Buy Material

Are you sure you want to buy this material for

0 Karma

Buy Material

BOOM! Enjoy Your Free Notes!

We've added these Notes to your profile, click here to view them now.


You're already Subscribed!

Looks like you've already subscribed to StudySoup, you won't need to purchase another subscription to get this material. To access this material simply click 'View Full Document'

Why people love StudySoup

Jim McGreen Ohio University

"Knowing I can count on the Elite Notetaker in my class allows me to focus on what the professor is saying instead of just scribbling notes the whole time and falling behind."

Jennifer McGill UCSF Med School

"Selling my MCAT study guides and notes has been a great source of side revenue while I'm in school. Some months I'm making over $500! Plus, it makes me happy knowing that I'm helping future med students with their MCAT."

Jim McGreen Ohio University

"Knowing I can count on the Elite Notetaker in my class allows me to focus on what the professor is saying instead of just scribbling notes the whole time and falling behind."

Parker Thompson 500 Startups

"It's a great way for students to improve their educational experience and it seemed like a product that everybody wants, so all the people participating are winning."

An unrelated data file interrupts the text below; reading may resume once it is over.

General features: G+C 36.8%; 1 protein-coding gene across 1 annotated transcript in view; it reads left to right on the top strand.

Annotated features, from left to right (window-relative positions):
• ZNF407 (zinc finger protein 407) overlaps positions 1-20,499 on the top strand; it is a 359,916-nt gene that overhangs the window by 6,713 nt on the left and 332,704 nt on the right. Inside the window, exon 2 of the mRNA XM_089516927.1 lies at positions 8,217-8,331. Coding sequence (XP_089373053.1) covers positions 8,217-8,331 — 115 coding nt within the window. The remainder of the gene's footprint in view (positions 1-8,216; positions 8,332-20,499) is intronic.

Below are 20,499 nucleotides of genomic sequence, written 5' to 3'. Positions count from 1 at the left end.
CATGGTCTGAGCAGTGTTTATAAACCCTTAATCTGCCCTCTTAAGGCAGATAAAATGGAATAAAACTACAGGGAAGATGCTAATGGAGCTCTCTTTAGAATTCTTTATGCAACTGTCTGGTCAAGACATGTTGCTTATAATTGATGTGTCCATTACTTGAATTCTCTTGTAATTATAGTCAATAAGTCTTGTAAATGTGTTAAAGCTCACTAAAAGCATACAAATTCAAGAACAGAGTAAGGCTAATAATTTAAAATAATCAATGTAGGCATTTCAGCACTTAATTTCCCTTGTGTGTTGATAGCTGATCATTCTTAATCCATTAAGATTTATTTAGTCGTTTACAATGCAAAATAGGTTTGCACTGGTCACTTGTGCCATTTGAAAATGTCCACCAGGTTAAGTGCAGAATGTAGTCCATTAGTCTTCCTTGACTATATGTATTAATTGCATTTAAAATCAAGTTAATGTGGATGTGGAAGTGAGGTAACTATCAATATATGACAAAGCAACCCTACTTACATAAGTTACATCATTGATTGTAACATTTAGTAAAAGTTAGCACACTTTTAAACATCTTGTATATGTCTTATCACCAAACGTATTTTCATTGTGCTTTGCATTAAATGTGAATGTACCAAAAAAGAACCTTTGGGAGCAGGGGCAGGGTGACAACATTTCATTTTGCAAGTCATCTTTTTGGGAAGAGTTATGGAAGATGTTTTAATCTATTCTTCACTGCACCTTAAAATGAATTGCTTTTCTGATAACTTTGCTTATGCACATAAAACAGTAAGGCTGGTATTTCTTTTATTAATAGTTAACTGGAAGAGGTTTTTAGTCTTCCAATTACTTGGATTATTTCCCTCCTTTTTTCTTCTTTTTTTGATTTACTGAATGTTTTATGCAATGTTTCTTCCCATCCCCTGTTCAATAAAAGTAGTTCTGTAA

Become an Elite Notetaker and start selling your notes online!

Refund Policy


All subscriptions to StudySoup are paid in full at the time of subscribing. To change your credit card information or to cancel your subscription, go to "Edit Settings". All credit card information will be available there. If you should decide to cancel your subscription, it will continue to be valid until the next payment period, as all payments for the current period were made in advance. For special circumstances, please email


StudySoup has more than 1 million course-specific study resources to help students study smarter. If you’re having trouble finding what you’re looking for, our customer support team can help you find what you need! Feel free to contact them here:

Recurring Subscriptions: If you have canceled your recurring subscription on the day of renewal and have not downloaded any documents, you may request a refund by submitting an email to

Satisfaction Guarantee: If you’re not satisfied with your subscription, you can contact us for further help. Contact must be made within 3 business days of your subscription purchase and your refund request will be subject for review.

Please Note: Refunds can never be provided more than 30 days after the initial purchase date regardless of your activity on the site.